$26B opioid settlement may foreshadow Big Oil climate payout

By Maxine Joselow | 08/11/2021 06:10 AM EST

A man watches embers from the Bond Fire fly around his property in Silverado, Calif., last year. About a dozen states and municipalities are suing oil companies for contributing to climate change. Noah Berger/AP Photo

Environmental lawyers are scrutinizing a landmark settlement last month that forced four of the nation’s largest health companies to pay $26 billion for their role in creating the opioid crisis.

The settlement has important implications, legal experts say, for a slew of states and municipalities that are suing fossil fuel companies for the part they played in causing climate change.

“Both the opioid companies and the oil companies have allowed governments to pay for the harms that their products have caused,” said Korey Silverman-Roati, a fellow at the Sabin Center for Climate Change Law at Columbia Law School.

“And as a result,” Silverman-Roati continued, “the public has been on the hook for the harms, rather than the companies that misled the public.”

A bipartisan coalition of attorneys general reached the July 21 settlement in the opioids litigation with three of the country’s largest drug distributors — McKesson Corp., Cardinal Health Inc. and AmerisourceBergen Drug Corp. — as well as the drugmaker Johnson & Johnson.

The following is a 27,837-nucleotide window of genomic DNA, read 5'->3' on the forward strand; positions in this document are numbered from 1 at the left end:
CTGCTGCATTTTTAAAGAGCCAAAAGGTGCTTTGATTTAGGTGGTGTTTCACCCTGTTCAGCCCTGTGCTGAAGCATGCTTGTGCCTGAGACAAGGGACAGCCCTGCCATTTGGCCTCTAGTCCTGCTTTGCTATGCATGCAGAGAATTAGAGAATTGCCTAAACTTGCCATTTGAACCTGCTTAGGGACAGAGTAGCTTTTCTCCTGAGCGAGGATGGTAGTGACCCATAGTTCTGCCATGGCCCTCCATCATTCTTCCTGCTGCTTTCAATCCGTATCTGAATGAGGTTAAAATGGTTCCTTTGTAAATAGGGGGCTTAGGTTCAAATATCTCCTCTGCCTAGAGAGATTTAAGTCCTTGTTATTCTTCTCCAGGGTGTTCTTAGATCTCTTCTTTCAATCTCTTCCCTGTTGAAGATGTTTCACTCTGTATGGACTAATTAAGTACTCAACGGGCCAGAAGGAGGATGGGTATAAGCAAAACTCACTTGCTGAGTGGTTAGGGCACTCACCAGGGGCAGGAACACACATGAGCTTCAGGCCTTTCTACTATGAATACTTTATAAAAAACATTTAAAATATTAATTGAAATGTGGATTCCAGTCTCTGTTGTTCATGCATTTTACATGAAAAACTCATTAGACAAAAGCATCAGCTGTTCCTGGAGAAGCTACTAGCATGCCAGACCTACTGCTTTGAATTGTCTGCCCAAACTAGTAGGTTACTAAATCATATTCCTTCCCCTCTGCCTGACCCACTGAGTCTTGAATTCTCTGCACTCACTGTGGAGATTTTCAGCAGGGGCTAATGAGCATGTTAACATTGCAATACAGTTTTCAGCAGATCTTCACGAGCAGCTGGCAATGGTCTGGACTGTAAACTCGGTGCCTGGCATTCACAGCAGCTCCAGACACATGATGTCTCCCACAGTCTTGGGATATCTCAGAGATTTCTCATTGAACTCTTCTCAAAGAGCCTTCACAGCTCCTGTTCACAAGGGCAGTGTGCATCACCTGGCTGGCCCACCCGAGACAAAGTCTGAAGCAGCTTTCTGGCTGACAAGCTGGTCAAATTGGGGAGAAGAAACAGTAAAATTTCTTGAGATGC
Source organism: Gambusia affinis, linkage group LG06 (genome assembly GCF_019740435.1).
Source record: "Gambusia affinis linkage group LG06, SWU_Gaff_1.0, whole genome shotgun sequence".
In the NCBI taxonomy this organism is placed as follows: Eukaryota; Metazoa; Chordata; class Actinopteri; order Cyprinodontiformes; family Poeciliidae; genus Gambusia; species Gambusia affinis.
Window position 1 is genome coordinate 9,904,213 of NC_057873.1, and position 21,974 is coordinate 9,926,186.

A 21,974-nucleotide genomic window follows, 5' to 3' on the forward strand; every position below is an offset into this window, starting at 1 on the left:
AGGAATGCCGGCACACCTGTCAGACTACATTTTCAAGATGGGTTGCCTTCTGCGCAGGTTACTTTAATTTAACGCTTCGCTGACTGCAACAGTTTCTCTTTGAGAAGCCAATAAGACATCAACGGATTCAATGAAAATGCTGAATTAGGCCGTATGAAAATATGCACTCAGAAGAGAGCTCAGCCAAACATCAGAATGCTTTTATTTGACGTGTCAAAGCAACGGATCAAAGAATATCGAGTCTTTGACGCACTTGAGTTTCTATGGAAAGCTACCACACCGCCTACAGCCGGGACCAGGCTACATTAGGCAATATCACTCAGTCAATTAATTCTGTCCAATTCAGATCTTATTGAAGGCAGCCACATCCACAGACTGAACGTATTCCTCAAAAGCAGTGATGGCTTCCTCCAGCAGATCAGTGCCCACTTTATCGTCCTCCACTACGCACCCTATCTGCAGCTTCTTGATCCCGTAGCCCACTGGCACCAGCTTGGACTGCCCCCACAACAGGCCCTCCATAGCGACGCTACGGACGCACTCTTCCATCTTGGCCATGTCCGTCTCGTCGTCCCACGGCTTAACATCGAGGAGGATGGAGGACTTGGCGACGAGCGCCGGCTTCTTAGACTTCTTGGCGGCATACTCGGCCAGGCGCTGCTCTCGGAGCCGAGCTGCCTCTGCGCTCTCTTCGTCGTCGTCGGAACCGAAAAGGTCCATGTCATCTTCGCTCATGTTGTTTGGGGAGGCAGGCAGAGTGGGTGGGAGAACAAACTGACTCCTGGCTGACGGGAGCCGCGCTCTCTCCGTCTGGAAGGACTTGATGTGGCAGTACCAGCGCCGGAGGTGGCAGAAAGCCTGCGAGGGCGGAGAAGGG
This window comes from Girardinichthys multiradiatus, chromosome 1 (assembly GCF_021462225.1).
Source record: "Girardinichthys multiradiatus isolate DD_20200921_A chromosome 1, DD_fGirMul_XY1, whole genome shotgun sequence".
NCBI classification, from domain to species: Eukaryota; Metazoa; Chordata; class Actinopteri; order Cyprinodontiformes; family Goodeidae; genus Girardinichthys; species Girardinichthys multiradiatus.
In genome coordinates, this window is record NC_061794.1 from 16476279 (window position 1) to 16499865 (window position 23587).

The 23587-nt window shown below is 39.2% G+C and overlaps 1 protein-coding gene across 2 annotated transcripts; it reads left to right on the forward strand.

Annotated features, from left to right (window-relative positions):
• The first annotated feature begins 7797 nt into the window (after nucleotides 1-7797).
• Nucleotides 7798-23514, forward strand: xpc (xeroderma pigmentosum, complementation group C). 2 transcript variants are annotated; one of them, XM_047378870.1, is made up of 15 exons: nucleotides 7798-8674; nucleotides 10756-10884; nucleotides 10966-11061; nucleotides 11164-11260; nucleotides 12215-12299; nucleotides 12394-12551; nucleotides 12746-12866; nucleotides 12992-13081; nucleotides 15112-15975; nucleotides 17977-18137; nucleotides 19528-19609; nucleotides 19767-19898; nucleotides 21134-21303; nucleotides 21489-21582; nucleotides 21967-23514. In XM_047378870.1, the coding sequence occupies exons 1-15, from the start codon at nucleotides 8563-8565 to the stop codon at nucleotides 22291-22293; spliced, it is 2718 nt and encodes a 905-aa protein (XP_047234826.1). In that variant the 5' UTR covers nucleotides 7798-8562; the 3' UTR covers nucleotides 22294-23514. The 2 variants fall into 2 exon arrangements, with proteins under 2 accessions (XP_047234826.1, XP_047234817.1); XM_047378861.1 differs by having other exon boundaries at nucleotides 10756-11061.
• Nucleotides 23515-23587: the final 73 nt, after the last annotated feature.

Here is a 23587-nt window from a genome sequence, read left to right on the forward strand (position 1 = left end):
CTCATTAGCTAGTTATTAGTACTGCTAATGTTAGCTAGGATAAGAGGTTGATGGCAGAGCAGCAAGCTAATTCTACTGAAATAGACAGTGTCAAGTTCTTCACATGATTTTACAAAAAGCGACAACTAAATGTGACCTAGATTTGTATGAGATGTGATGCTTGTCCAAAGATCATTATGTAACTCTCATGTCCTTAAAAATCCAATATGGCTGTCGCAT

Under the proposed agreement, the three opioid distributors would pay $21 billion over 18 years, while Johnson & Johnson would contribute $5 billion over nine years.

As opioid overdose deaths skyrocket, most of the funds would go toward prevention, treatment and recovery programs. States have 30 days to sign on to the deal, while local governments have up to 150 days to join.

In one opioid case that went to trial in 2019, an Oklahoma judge ordered Johnson & Johnson to pay $572 million to fund treatment programs in the Sooner State (Greenwire, Aug. 27, 2019).

Judge Thad Balkman, who later reduced the payment to $465 million, found that the drug company’s “misleading marketing and promotion of opioids” constituted a “public nuisance,” a legal term for an action that harms the public.

In climate lawsuits against oil and gas companies, Democratic leaders in five states and more than a dozen municipalities have argued that climate change is itself a public nuisance, and fossil fuel companies have contributed to it through their deceptive advertising to consumers.